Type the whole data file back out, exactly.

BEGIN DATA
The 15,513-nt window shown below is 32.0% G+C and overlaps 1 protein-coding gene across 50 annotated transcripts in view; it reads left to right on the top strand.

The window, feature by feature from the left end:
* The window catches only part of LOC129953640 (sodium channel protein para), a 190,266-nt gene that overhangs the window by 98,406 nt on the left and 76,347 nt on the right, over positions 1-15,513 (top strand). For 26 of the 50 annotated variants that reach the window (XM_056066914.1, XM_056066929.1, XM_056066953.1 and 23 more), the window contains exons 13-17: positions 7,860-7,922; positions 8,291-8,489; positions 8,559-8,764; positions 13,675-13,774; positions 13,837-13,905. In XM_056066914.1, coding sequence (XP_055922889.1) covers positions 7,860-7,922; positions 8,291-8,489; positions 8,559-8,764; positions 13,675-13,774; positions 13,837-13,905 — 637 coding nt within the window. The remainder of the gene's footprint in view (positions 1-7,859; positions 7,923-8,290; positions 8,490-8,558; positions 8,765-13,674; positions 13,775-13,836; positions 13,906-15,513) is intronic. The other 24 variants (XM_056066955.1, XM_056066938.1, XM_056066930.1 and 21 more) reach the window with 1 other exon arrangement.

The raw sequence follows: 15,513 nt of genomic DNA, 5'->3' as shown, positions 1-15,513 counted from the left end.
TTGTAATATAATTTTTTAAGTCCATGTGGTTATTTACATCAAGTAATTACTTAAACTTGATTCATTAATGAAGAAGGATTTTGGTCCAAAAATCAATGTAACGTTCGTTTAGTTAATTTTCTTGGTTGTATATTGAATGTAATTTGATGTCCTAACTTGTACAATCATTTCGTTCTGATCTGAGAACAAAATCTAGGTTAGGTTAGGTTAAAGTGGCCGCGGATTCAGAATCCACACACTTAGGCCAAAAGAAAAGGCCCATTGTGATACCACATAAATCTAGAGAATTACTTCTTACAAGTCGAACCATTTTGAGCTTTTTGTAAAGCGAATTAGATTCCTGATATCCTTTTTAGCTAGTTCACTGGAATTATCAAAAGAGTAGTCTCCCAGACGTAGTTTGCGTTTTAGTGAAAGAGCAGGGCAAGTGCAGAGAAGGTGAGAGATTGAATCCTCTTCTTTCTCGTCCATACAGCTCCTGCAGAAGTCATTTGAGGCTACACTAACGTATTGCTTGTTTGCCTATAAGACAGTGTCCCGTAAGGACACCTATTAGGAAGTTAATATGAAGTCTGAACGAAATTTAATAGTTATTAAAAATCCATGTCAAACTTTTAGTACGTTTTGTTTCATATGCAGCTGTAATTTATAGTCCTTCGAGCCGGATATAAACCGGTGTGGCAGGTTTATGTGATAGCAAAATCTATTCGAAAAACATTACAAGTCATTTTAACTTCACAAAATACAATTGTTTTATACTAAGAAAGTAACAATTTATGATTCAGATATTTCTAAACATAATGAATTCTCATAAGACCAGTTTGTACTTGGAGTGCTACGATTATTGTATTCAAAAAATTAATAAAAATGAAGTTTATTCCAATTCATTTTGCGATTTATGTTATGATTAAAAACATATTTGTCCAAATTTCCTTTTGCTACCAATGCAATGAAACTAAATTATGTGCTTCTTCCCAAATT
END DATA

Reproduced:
The 15,513-nt window shown below is 32.0% G+C and overlaps 1 protein-coding gene across 50 annotated transcripts in view; it reads left to right on the top strand.

The window, feature by feature from the left end:
* The window catches only part of LOC129953640 (sodium channel protein para), a 190,266-nt gene that overhangs the window by 98,406 nt on the left and 76,347 nt on the right, over positions 1-15,513 (top strand). For 26 of the 50 annotated variants that reach the window (XM_056066914.1, XM_056066929.1, XM_056066953.1 and 23 more), the window contains exons 13-17: positions 7,860-7,922; positions 8,291-8,489; positions 8,559-8,764; positions 13,675-13,774; positions 13,837-13,905. In XM_056066914.1, coding sequence (XP_055922889.1) covers positions 7,860-7,922; positions 8,291-8,489; positions 8,559-8,764; positions 13,675-13,774; positions 13,837-13,905 — 637 coding nt within the window. The remainder of the gene's footprint in view (positions 1-7,859; positions 7,923-8,290; positions 8,490-8,558; positions 8,765-13,674; positions 13,775-13,836; positions 13,906-15,513) is intronic. The other 24 variants (XM_056066955.1, XM_056066938.1, XM_056066930.1 and 21 more) reach the window with 1 other exon arrangement.

The raw sequence follows: 15,513 nt of genomic DNA, 5'->3' as shown, positions 1-15,513 counted from the left end.
TTGTAATATAATTTTTTAAGTCCATGTGGTTATTTACATCAAGTAATTACTTAAACTTGATTCATTAATGAAGAAGGATTTTGGTCCAAAAATCAATGTAACGTTCGTTTAGTTAATTTTCTTGGTTGTATATTGAATGTAATTTGATGTCCTAACTTGTACAATCATTTCGTTCTGATCTGAGAACAAAATCTAGGTTAGGTTAGGTTAAAGTGGCCGCGGATTCAGAATCCACACACTTAGGCCAAAAGAAAAGGCCCATTGTGATACCACATAAATCTAGAGAATTACTTCTTACAAGTCGAACCATTTTGAGCTTTTTGTAAAGCGAATTAGATTCCTGATATCCTTTTTAGCTAGTTCACTGGAATTATCAAAAGAGTAGTCTCCCAGACGTAGTTTGCGTTTTAGTGAAAGAGCAGGGCAAGTGCAGAGAAGGTGAGAGATTGAATCCTCTTCTTTCTCGTCCATACAGCTCCTGCAGAAGTCATTTGAGGCTACACTAACGTATTGCTTGTTTGCCTATAAGACAGTGTCCCGTAAGGACACCTATTAGGAAGTTAATATGAAGTCTGAACGAAATTTAATAGTTATTAAAAATCCATGTCAAACTTTTAGTACGTTTTGTTTCATATGCAGCTGTAATTTATAGTCCTTCGAGCCGGATATAAACCGGTGTGGCAGGTTTATGTGATAGCAAAATCTATTCGAAAAACATTACAAGTCATTTTAACTTCACAAAATACAATTGTTTTATACTAAGAAAGTAACAATTTATGATTCAGATATTTCTAAACATAATGAATTCTCATAAGACCAGTTTGTACTTGGAGTGCTACGATTATTGTATTCAAAAAATTAATAAAAATGAAGTTTATTCCAATTCATTTTGCGATTTATGTTATGATTAAAAACATATTTGTCCAAATTTCCTTTTGCTACCAATGCAATGAAACTAAATTATGTGCTTCTTCCCAAATT